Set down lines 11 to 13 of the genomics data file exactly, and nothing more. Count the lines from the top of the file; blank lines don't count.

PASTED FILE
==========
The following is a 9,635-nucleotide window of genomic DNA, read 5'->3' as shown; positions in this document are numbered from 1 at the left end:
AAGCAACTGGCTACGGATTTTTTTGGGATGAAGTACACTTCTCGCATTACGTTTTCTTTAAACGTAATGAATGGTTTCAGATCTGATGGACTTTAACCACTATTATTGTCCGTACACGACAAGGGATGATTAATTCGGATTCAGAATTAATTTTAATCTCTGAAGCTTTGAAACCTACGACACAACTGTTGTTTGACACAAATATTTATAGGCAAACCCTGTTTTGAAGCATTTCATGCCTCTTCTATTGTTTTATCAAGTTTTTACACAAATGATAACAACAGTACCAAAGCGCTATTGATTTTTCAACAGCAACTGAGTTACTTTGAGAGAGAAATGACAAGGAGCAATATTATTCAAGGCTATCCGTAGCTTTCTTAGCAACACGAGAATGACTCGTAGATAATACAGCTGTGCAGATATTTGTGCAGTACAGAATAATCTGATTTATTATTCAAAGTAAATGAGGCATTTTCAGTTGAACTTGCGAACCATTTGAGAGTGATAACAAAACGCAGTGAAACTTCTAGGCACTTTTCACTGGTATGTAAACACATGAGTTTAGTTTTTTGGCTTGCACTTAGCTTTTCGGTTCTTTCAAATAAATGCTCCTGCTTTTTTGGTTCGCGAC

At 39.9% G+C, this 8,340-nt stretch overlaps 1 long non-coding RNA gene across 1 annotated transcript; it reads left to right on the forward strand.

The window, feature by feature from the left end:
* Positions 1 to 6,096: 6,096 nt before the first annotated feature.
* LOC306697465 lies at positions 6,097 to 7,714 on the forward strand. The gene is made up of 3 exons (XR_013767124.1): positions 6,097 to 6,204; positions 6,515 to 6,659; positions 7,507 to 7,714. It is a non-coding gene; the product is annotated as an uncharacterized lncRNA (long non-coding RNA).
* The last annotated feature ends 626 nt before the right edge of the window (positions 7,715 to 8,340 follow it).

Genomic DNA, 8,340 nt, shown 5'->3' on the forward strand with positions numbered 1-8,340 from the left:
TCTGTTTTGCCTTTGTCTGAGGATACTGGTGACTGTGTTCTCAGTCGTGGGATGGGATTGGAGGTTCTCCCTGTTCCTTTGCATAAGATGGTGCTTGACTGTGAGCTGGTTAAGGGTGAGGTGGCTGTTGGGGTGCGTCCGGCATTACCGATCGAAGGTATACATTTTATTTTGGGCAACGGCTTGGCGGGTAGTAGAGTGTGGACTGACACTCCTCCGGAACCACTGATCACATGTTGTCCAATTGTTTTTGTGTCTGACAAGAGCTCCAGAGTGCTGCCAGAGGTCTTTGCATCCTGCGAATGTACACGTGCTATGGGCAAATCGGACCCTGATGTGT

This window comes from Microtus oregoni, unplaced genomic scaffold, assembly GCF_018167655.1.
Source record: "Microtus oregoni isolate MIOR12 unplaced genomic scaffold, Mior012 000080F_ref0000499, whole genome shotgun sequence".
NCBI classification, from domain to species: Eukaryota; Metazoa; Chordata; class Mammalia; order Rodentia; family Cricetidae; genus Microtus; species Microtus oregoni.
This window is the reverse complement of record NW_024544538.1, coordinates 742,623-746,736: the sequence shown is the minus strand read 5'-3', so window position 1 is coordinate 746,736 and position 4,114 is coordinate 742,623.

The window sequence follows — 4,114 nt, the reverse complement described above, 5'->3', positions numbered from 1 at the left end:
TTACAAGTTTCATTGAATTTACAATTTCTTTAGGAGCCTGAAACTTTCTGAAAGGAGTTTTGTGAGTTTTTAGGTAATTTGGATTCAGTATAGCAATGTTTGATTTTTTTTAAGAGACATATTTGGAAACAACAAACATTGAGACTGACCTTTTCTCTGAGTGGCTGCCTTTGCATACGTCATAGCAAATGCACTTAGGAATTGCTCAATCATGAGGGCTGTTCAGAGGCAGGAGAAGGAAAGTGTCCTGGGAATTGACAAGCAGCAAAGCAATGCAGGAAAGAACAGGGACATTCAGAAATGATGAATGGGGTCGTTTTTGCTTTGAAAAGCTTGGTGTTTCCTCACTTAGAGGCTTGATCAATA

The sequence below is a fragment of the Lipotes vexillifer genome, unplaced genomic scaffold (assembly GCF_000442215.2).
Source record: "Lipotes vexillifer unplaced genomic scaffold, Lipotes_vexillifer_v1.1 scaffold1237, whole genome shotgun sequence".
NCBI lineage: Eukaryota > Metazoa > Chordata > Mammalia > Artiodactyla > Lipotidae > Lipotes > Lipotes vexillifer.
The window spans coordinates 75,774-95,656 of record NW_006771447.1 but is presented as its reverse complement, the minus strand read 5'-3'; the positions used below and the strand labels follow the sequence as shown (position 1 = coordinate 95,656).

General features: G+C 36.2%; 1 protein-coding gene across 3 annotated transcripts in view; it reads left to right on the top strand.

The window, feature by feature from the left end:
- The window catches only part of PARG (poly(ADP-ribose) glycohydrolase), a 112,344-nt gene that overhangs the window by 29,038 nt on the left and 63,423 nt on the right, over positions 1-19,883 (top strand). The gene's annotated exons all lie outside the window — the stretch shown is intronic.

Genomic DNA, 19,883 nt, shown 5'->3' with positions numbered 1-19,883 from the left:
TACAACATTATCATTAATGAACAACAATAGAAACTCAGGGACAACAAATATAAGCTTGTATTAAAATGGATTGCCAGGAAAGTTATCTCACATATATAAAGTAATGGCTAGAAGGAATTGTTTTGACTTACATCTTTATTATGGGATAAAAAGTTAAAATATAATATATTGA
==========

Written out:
Source record: "Microtus oregoni isolate MIOR12 unplaced genomic scaffold, Mior012 000080F_ref0000499, whole genome shotgun sequence".
NCBI classification, from domain to species: Eukaryota; Metazoa; Chordata; class Mammalia; order Rodentia; family Cricetidae; genus Microtus; species Microtus oregoni.
This window is the reverse complement of record NW_024544538.1, coordinates 742,623-746,736: the sequence shown is the minus strand read 5'-3', so window position 1 is coordinate 746,736 and position 4,114 is coordinate 742,623.